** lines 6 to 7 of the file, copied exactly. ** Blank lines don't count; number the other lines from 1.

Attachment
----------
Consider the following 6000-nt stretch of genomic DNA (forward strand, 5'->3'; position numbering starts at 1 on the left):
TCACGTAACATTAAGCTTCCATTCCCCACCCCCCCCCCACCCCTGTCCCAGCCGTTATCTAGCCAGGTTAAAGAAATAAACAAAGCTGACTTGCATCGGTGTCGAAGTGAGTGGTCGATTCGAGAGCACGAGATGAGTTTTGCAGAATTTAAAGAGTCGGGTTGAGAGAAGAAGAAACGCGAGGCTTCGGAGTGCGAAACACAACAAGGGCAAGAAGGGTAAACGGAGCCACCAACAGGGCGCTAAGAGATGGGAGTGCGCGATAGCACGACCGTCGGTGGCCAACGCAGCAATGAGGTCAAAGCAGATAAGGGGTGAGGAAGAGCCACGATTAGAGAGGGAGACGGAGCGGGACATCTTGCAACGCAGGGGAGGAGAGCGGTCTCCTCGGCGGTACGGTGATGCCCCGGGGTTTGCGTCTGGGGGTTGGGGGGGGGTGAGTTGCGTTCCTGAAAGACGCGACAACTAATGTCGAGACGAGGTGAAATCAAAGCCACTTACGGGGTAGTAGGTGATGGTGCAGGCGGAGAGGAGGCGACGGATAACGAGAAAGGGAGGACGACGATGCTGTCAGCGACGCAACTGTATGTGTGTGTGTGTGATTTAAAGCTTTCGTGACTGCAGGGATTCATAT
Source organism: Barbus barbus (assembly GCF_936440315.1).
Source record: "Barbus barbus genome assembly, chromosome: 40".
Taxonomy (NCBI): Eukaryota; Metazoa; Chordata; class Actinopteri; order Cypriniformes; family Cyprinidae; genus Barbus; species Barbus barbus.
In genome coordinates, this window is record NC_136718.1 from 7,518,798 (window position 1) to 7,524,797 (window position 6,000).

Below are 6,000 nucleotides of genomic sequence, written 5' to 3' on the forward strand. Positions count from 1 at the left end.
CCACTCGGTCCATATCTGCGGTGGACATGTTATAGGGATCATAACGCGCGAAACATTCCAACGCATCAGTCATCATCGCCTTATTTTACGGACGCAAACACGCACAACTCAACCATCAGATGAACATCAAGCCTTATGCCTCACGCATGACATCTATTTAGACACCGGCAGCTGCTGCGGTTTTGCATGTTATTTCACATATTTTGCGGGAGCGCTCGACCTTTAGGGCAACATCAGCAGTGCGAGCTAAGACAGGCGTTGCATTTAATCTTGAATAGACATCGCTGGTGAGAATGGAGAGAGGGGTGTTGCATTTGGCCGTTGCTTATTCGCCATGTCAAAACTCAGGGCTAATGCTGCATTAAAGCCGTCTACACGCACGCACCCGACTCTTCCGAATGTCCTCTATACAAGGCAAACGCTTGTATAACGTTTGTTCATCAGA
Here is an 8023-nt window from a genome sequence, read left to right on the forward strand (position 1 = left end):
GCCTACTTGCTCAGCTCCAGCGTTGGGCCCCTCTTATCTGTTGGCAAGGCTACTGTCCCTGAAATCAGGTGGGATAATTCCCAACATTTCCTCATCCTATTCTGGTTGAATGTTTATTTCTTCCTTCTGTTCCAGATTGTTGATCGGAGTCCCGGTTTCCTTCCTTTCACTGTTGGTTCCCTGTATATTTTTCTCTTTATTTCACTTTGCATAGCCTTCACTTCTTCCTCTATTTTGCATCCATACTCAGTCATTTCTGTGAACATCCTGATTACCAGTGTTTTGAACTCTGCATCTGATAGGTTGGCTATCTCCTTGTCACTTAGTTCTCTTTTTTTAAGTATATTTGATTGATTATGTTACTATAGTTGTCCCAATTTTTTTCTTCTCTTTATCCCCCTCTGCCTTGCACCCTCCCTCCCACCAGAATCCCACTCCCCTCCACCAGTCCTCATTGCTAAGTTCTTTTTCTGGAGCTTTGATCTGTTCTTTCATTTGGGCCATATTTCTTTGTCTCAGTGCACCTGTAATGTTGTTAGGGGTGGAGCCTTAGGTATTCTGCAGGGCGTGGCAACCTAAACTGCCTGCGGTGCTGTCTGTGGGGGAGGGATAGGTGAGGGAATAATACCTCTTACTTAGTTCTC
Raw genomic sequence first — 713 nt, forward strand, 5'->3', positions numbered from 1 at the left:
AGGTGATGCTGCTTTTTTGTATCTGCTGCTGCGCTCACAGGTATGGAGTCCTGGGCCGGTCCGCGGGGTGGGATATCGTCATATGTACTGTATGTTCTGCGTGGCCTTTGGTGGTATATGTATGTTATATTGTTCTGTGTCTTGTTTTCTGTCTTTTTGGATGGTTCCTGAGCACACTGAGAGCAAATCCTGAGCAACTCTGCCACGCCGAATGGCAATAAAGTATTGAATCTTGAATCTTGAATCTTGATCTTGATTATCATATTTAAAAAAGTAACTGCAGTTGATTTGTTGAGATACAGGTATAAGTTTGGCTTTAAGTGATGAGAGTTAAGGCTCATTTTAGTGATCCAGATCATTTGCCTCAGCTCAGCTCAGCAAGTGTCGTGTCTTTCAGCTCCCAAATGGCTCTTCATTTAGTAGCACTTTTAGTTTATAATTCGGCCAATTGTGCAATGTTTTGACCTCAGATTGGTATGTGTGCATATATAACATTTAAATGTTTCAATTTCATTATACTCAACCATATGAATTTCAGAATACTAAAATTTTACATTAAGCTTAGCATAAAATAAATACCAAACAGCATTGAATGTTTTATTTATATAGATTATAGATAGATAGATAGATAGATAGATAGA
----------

In genome coordinates, this window is record NC_136718.1 from 7,518,798 (window position 1) to 7,524,797 (window position 6,000).

Below are 6,000 nucleotides of genomic sequence, written 5' to 3' on the forward strand. Positions count from 1 at the left end.